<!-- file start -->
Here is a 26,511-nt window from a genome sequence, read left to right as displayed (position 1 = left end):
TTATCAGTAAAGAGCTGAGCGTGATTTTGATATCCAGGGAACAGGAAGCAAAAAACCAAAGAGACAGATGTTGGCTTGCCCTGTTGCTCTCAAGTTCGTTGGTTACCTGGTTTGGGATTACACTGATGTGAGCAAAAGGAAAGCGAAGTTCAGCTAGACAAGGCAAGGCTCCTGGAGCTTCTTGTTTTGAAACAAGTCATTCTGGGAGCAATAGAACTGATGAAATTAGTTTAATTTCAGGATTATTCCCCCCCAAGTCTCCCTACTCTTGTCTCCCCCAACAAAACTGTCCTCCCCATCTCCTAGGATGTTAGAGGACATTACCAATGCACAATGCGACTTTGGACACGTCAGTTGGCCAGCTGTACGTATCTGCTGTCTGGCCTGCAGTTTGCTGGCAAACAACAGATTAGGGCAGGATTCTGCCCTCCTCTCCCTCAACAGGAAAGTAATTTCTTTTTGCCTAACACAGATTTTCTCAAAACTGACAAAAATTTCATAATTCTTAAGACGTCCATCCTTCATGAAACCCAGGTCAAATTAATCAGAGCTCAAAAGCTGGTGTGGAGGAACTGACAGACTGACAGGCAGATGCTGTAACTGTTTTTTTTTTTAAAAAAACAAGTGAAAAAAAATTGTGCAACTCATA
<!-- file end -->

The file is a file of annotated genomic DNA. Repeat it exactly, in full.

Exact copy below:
Here is a 26,511-nt window from a genome sequence, read left to right as displayed (position 1 = left end):
TTATCAGTAAAGAGCTGAGCGTGATTTTGATATCCAGGGAACAGGAAGCAAAAAACCAAAGAGACAGATGTTGGCTTGCCCTGTTGCTCTCAAGTTCGTTGGTTACCTGGTTTGGGATTACACTGATGTGAGCAAAAGGAAAGCGAAGTTCAGCTAGACAAGGCAAGGCTCCTGGAGCTTCTTGTTTTGAAACAAGTCATTCTGGGAGCAATAGAACTGATGAAATTAGTTTAATTTCAGGATTATTCCCCCCCAAGTCTCCCTACTCTTGTCTCCCCCAACAAAACTGTCCTCCCCATCTCCTAGGATGTTAGAGGACATTACCAATGCACAATGCGACTTTGGACACGTCAGTTGGCCAGCTGTACGTATCTGCTGTCTGGCCTGCAGTTTGCTGGCAAACAACAGATTAGGGCAGGATTCTGCCCTCCTCTCCCTCAACAGGAAAGTAATTTCTTTTTGCCTAACACAGATTTTCTCAAAACTGACAAAAATTTCATAATTCTTAAGACGTCCATCCTTCATGAAACCCAGGTCAAATTAATCAGAGCTCAAAAGCTGGTGTGGAGGAACTGACAGACTGACAGGCAGATGCTGTAACTGTTTTTTTTTTTAAAAAAACAAGTGAAAAAAAATTGTGCAACTCATA